Ok, so as for the show, it was fine. Very intimate, lots of interaction with individual members of the audience. Her performance style was very cute and engaging, which I realize to a certain type of music fan completely undersells everything else that Ani brings to the table. I say to them, whatever, dude. If that chick in Sleater Kinney - not named Carrie Brownstein - was half as charming as Ani, maybe I would have gotten around to seeing them in concert, too.

(Carrie - call me. Please. We can get past it.)

Ani was seriously, a brilliantly personal performer. And I did love this show, even if it was at fucking WolfTrap, an utterly ridiculous outdoor venue in the Virginia suburbs that is completely adored by that dispicable group of 30-to-40-something, yuppie, eco-conscious, intellectual, NPR-listeneing boring-ass buttheads of which I am all but a card-carrying member these days.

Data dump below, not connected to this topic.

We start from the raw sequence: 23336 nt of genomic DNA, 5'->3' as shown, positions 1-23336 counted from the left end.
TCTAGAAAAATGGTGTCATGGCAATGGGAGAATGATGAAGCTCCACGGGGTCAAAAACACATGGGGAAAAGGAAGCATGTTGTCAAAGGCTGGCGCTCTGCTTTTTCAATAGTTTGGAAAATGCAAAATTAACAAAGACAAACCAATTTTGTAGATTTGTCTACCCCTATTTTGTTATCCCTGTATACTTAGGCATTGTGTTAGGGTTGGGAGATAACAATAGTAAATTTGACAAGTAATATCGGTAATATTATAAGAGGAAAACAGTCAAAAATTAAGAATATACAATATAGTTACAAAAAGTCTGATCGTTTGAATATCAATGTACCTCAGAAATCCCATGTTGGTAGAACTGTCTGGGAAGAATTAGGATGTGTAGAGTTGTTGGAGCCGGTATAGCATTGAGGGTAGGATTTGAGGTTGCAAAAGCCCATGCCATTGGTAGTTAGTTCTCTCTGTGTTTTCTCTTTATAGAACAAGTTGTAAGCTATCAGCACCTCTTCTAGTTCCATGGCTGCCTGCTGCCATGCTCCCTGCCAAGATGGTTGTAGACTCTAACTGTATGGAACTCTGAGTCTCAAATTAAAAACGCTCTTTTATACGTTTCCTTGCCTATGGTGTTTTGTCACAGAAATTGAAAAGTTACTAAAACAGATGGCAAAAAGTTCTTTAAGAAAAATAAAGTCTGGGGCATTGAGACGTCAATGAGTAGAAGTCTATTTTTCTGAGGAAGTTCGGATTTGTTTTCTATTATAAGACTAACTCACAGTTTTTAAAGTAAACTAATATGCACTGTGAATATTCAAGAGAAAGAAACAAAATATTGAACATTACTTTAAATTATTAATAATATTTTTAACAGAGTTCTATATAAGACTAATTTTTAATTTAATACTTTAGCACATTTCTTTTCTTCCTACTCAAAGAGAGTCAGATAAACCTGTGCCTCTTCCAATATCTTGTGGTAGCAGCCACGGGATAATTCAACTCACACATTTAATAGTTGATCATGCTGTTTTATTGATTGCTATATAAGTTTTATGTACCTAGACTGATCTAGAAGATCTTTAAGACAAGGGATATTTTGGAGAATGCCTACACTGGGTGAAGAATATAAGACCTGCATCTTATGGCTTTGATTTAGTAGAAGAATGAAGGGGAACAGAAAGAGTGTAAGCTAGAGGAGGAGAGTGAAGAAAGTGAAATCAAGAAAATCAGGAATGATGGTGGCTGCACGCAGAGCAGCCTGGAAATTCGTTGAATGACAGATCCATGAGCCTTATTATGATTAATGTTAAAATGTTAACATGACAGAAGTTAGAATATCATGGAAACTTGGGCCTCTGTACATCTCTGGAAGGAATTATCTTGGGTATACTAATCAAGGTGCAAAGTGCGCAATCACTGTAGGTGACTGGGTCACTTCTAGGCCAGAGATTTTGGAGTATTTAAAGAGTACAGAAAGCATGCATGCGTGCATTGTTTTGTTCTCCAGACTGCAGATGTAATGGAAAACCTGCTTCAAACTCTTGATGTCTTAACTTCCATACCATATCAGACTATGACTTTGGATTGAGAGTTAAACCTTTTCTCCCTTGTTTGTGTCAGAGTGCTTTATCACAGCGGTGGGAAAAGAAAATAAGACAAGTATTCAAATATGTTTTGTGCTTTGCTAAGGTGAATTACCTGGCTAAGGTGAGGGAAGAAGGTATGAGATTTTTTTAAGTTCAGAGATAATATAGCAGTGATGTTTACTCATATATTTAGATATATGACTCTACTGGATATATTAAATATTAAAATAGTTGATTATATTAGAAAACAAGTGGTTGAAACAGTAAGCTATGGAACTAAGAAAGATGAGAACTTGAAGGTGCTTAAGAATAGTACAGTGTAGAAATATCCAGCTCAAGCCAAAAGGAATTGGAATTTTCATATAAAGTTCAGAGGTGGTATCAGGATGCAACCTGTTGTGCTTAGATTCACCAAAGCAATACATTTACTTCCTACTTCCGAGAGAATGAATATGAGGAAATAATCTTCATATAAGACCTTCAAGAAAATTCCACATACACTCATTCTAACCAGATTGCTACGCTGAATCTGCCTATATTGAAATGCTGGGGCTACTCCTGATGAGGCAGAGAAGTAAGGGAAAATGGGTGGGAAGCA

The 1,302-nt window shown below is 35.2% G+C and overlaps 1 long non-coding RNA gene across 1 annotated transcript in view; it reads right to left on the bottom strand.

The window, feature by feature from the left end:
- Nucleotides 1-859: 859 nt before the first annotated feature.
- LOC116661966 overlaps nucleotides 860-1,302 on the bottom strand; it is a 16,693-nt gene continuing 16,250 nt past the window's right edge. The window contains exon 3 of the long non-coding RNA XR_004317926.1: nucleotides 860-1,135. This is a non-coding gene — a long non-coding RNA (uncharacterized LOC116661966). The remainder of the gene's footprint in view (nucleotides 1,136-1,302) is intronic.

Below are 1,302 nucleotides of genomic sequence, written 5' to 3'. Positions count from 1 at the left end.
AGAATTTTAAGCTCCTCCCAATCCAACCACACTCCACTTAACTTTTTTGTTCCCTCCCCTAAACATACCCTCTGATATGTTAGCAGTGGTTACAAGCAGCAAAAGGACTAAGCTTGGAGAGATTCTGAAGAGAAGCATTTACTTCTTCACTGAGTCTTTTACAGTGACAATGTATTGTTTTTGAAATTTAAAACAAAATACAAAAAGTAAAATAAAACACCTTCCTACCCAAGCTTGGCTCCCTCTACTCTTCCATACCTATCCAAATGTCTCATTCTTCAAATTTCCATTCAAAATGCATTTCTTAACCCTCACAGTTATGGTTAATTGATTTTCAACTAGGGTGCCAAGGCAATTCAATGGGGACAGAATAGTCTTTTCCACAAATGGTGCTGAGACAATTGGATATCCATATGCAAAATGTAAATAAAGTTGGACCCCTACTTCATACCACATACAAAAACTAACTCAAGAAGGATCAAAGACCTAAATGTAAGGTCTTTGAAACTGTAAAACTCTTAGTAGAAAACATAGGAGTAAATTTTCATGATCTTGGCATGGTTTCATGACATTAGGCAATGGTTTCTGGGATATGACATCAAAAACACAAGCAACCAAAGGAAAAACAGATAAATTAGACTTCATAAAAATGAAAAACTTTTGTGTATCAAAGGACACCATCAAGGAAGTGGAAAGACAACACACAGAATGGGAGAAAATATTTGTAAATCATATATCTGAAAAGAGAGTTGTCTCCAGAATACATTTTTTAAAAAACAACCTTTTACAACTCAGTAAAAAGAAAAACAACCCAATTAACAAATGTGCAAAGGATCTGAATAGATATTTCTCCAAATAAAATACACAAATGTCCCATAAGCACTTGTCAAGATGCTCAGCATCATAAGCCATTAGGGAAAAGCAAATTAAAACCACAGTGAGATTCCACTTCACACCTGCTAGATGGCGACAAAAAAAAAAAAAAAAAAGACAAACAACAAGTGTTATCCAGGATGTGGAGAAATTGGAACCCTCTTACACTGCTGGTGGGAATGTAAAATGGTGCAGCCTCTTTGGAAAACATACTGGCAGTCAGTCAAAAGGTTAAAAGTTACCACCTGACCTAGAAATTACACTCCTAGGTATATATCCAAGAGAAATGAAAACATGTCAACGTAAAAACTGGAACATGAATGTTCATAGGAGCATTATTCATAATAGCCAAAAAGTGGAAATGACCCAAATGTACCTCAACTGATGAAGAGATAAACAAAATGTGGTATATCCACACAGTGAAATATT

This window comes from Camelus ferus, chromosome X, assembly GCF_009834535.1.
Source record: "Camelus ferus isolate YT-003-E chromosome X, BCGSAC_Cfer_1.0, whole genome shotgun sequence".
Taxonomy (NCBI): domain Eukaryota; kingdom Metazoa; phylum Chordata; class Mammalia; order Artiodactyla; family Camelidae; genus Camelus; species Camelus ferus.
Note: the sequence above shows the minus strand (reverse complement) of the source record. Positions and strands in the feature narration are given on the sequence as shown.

The thing about WolfTrap (other than the name....WTF?) is that it gives off a sense of intimacy because it doesn't look very big....probably because the shed part of the venue is situated among lots of fields and hills and trees, making...well, everything in your immediate area look smaller by comparison. But in fact, if you sit in the field, you might just be further away from the stage than you would be at the dilapidated grass at Merriweather Post Pavilion.

I'm sure I'm not the first person to consider this, but I assume that it is simply a compromise too small for the WolfTrap crowd to honestly struggle with, as they lay down their quilts on fine tall Virginia fescue and sip overpriced chardonnay with smoked gouda as they passively listen to the music and trade stories with one another about how they used to go to DC Space and "the old 9:30 club".

((I'm sorry, did that sting? fuck you.))

I do wish that I remembered more details about the show, but I don't really. I do recall a lovely version of "As Is", which is probably still my favorite song of hers'. But the details get fuzzy over the years.